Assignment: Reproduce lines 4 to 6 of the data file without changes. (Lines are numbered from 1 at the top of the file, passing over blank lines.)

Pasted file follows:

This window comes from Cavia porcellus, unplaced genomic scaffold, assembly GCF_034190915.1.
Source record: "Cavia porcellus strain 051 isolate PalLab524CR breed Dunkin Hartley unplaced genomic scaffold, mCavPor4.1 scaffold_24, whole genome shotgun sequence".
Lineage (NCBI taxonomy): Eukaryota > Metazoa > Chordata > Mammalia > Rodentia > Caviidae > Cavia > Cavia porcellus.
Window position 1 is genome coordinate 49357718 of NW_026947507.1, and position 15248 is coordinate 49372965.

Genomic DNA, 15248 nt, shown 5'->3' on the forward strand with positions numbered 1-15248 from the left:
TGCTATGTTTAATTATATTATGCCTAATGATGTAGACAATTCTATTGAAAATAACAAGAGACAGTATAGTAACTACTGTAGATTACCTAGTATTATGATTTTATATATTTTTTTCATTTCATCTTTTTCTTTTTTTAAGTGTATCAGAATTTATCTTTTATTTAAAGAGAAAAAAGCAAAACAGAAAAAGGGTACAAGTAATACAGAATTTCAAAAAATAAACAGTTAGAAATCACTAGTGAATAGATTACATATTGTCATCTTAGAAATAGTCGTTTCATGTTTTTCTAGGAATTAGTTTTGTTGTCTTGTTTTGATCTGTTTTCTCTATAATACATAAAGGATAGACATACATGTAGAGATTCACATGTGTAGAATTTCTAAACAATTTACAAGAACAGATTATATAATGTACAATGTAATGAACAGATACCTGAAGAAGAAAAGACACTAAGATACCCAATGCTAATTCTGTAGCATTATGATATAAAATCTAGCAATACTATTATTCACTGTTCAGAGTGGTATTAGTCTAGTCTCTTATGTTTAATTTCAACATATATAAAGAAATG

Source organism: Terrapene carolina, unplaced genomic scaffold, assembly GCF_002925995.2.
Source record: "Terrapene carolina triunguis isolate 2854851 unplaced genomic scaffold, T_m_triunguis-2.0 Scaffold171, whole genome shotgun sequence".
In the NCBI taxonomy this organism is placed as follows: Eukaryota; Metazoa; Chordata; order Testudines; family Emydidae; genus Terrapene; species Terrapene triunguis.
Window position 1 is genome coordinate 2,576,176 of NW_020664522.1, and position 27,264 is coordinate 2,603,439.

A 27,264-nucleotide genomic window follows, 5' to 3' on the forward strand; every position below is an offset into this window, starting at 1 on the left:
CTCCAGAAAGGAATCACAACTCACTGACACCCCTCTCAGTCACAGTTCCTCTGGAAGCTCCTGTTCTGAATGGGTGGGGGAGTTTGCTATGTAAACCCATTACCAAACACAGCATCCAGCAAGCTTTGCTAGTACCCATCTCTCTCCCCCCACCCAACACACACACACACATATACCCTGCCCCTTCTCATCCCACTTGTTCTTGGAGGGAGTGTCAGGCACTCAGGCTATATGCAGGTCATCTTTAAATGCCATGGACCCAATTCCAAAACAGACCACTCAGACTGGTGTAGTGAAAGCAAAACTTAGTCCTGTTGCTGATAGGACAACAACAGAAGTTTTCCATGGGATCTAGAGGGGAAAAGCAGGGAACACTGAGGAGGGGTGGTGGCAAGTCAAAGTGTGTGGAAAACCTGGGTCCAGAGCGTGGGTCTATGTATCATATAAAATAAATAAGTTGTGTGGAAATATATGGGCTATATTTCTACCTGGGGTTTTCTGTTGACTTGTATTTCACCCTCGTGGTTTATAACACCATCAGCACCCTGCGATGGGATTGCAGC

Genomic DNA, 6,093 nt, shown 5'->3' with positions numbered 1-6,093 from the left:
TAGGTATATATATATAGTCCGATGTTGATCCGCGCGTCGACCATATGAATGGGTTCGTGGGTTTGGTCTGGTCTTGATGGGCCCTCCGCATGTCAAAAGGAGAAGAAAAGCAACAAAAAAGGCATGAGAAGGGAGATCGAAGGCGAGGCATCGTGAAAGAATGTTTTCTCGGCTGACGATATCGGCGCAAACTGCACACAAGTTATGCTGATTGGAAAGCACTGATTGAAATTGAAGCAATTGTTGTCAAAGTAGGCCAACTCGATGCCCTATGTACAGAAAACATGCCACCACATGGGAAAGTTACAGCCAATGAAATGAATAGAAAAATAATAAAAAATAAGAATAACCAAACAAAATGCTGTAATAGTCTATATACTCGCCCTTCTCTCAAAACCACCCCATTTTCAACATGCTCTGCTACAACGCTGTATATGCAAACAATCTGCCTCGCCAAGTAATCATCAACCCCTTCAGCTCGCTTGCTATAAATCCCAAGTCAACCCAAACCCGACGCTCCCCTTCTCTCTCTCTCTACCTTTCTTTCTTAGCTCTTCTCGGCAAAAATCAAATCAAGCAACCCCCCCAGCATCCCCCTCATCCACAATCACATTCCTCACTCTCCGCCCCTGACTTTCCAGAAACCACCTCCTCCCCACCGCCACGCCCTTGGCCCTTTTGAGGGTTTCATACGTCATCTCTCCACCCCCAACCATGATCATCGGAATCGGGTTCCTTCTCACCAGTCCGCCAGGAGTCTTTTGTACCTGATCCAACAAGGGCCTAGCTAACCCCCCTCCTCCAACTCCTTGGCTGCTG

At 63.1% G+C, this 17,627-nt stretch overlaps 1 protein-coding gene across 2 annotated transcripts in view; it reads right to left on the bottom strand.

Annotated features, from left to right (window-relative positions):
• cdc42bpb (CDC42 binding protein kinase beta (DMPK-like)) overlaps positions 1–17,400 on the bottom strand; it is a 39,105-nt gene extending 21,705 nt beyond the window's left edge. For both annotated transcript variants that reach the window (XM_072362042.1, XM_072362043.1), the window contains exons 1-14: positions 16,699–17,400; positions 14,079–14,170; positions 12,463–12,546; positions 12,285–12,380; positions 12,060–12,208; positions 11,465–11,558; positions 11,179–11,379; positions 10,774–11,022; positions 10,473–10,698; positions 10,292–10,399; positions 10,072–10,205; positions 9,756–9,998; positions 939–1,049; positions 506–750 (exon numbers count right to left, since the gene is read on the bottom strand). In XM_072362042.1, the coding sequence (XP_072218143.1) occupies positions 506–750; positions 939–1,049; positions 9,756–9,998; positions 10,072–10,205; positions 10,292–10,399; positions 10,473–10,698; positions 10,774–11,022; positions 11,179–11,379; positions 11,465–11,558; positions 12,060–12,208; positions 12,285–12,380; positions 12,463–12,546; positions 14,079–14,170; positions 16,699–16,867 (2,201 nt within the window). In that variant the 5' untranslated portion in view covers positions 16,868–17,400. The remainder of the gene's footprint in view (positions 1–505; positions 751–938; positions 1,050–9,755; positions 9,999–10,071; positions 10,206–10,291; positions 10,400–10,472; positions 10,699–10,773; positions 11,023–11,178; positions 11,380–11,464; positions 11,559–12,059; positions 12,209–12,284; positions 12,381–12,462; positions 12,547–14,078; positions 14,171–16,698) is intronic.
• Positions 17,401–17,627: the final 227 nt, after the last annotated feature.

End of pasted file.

Window position 1 is genome coordinate 49357718 of NW_026947507.1, and position 15248 is coordinate 49372965.

Genomic DNA, 15248 nt, shown 5'->3' on the forward strand with positions numbered 1-15248 from the left:
TGCTATGTTTAATTATATTATGCCTAATGATGTAGACAATTCTATTGAAAATAACAAGAGACAGTATAGTAACTACTGTAGATTACCTAGTATTATGATTTTATATATTTTTTTCATTTCATCTTTTTCTTTTTTTAAGTGTATCAGAATTTATCTTTTATTTAAAGAGAAAAAAGCAAAACAGAAAAAGGGTACAAGTAATACAGAATTTCAAAAAATAAACAGTTAGAAATCACTAGTGAATAGATTACATATTGTCATCTTAGAAATAGTCGTTTCATGTTTTTCTAGGAATTAGTTTTGTTGTCTTGTTTTGATCTGTTTTCTCTATAATACATAAAGGATAGACATACATGTAGAGATTCACATGTGTAGAATTTCTAAACAATTTACAAGAACAGATTATATAATGTACAATGTAATGAACAGATACCTGAAGAAGAAAAGACACTAAGATACCCAATGCTAATTCTGTAGCATTATGATATAAAATCTAGCAATACTATTATTCACTGTTCAGAGTGGTATTAGTCTAGTCTCTTATGTTTAATTTCAACATATATAAAGAAATG